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10 life hacks: writing a convincing speech

I give a lot of speeches.  I give speeches to convince companies to contract for my services. I speak at conventions and other events about the power of branding. I give speeches to help one business area of a company convince another to get on board with a new branding strategy.

Each time, I give a speech, I am still hit with a bit of nerve. Fortunately, I have learned some tricks that have helped me to become more convincing. Here are some hacks that you can use to write and present a convincing business speech that inspires.

1.    Use Visuals

Chances are, your audience will be made up with a combination of visual and auditory learners. Use PowerPoint, SlideShare or other presentation software to present images, charts, infographics, or even video to your audience. This will make your speech more memorable and will help you to keep your audience members’ attention.

2.    Don’t Hand Out Presentation Pamphlets Until The End

It’s fairly standard for presenters to pass out pamphlets or copies of their slide presentations before they begin speaking. This is a big mistake. You want your audience to be focused on you and the speech that you are presenting. Don’t give them something to read while you are speaking. Instead, let your audience know that you will be providing them with handouts at the end. Even better, follow up with handouts via email. This gives you the opportunity to initiate some follow-up contact.

3.    Start With a Great Hook

The way that you begin your speech sets the tone. Write an introduction that hooks your audience and gets them interested in what you have to say. Some ideas for writing your speech include:

●     Sharing a Story
●     Repeating a Quote
●     Giving a Surprising Fact or Statistic
●     Asking a Question

When deciding how to open your speech, take into consideration the emotions that you want to evoke.

4.    Know Your Audience

Do some research before you write your speech. Who will be in the audience? Then, ask yourself the following questions:

●     What barriers will I face in convincing my audience?
●     How can my idea solve their problems?
●     What can I do to make my presentation accessible to them on an intellectual level?
●     How can I adjust the tone of my speech to fit my audience best?

For example, if you are giving a speech in favor of purchasing a CRM solution for your employer, you might present significantly different speeches to the finance department and the marketing department.

5.    Structure Your Speech Like a Three Act Play

Your first act should be the presentation of your idea, product, or request. Next, you should go into detail. Get into the meat of things. This is your second act. The end of your speech is the third act. Break the fourth wall, and ask the audience for questions and feedback. Sum up your strongest points. Keep in mind that the last things your audience hears will be the most memorable. If you have a lot on the line consider getting help from a professional writer. Just be sure to stick with the best sites for writing help.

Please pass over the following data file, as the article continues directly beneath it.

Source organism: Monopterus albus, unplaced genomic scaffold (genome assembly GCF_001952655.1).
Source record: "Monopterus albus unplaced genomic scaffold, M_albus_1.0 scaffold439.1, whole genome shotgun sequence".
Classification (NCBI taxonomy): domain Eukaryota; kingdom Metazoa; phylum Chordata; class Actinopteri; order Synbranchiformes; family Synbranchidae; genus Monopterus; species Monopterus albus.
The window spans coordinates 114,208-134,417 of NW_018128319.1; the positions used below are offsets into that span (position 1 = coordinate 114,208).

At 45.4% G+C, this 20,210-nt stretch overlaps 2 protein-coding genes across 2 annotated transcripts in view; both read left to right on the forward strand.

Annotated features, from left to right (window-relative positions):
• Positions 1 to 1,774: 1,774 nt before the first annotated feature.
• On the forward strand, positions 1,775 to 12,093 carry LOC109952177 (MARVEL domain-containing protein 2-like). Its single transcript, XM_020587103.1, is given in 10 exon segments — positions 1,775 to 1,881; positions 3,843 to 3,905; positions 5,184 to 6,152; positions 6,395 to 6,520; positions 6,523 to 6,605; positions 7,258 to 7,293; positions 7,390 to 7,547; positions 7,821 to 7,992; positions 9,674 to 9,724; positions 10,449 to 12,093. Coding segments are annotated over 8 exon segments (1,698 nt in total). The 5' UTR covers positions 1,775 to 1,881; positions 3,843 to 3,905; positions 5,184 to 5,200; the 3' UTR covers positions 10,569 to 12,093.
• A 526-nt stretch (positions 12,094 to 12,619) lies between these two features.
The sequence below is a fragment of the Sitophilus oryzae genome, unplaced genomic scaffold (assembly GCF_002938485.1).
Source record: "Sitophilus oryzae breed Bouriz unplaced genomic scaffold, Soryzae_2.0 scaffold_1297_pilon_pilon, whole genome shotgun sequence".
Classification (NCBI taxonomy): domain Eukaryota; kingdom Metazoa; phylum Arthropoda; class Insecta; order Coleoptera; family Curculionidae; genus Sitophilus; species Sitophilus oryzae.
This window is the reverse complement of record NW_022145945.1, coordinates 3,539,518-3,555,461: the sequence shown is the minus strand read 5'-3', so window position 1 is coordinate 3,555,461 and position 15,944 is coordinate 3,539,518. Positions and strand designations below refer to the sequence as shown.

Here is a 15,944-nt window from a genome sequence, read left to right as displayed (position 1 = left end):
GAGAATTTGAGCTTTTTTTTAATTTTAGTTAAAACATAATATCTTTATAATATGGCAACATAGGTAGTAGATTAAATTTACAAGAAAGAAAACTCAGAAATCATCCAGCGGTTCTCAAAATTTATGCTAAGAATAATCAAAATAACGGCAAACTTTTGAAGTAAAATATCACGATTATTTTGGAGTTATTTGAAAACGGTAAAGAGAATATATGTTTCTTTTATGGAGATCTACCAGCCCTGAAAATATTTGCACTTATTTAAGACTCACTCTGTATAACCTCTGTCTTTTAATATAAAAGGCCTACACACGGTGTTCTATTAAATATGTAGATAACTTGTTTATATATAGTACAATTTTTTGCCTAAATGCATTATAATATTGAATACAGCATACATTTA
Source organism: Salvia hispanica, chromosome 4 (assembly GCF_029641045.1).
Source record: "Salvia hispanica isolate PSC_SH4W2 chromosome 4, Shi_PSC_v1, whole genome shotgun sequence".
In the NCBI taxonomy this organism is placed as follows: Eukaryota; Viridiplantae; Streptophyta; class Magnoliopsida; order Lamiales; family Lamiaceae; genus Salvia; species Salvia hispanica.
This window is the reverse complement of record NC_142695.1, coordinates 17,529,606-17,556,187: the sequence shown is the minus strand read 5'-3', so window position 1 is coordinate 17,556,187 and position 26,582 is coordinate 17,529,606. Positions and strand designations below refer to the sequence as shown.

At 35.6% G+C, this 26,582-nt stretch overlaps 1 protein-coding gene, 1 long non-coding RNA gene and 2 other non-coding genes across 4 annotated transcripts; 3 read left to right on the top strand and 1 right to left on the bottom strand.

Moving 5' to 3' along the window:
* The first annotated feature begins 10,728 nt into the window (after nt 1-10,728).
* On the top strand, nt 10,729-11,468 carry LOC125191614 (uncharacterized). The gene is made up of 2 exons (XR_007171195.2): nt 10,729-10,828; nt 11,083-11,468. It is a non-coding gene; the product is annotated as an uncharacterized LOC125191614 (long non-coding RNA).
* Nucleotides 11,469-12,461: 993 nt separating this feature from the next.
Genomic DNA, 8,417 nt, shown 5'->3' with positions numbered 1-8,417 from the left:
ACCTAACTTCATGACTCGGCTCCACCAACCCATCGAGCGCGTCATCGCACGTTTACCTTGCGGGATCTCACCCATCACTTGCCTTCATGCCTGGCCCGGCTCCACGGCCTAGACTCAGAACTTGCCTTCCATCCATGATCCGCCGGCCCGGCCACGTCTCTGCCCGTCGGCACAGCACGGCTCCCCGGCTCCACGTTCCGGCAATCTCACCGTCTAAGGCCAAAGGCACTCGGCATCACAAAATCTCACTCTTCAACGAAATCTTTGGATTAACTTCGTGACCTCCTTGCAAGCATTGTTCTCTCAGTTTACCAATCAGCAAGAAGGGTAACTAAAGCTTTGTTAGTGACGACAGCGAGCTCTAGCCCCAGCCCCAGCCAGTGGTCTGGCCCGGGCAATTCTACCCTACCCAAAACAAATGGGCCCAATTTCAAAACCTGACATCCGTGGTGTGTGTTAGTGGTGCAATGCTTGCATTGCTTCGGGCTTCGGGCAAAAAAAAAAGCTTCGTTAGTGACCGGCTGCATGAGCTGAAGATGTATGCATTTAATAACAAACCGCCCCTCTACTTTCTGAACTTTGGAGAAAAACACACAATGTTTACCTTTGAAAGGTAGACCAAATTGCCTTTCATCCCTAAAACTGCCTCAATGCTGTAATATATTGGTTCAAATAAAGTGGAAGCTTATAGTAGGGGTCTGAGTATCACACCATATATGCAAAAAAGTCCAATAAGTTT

6.    Anticipate Questions

If you know who your audience is going to be, you should be able to anticipate what questions they are most likely to ask. Create a list of these questions and make sure you know how you are going to answer them. Another approach is to practice your speech in front of a friend or trusted colleague. Then, ask them what questions they might have based on what you have proposed.

7.    Include Data

Whenever possible provide your audience with data and real numbers. Don’t say ‘Other companies have benefitted from purchasing this solution.’ Instead, refer to a case study that proves that point. Don’t claim that your company can save a ‘lot’ of money. Do your homework and make a specific prediction. Be concrete!

8.    Communicate Benefits

Investors want to know how they can make money and how quickly it is going to happen. Your boss wants to know how your proposal is going to save time and money, or earn more business. Your teammates want to know how their lives are going to be made easier. Focus on the benefits that will result from going along with your proposal.

9.    Know When to Stop Talking

Stop when you hear the word yes. Do not continue on with your speech. There is no way to turn a yes into a bigger yes. The only thing that you can do by continuing to talk is changing your audience’s mind. Instead, focus on closing the deal and figuring out which steps to take next.

10.  End With a Call to Action

At the end of your speech, what do you want your audience to do? Are you hoping for an expense approval, for an organization to commit to buying your products or services, or to receive approval to go ahead with a project? Your call to action should be clear and compelling. It is best to pair it with a benefit statement. Here are a few examples:

●     If we’re ready to increase revenue by 10 percent this quarter, I will begin assembling my project team.
●     My sales person can arrange a meeting this week to ensure that you never have to worry about network security again.
●     Email me the expense approval today, and I will pass this information on to research and development.

Conclusion

Follow the tips outlined here, and you will be on the right path to delivering a speech that gets the results you are looking for. Remember that preparation, data, and persuasion is key. As long as those are present, you will feel much more confident when it is time to give that important speech.

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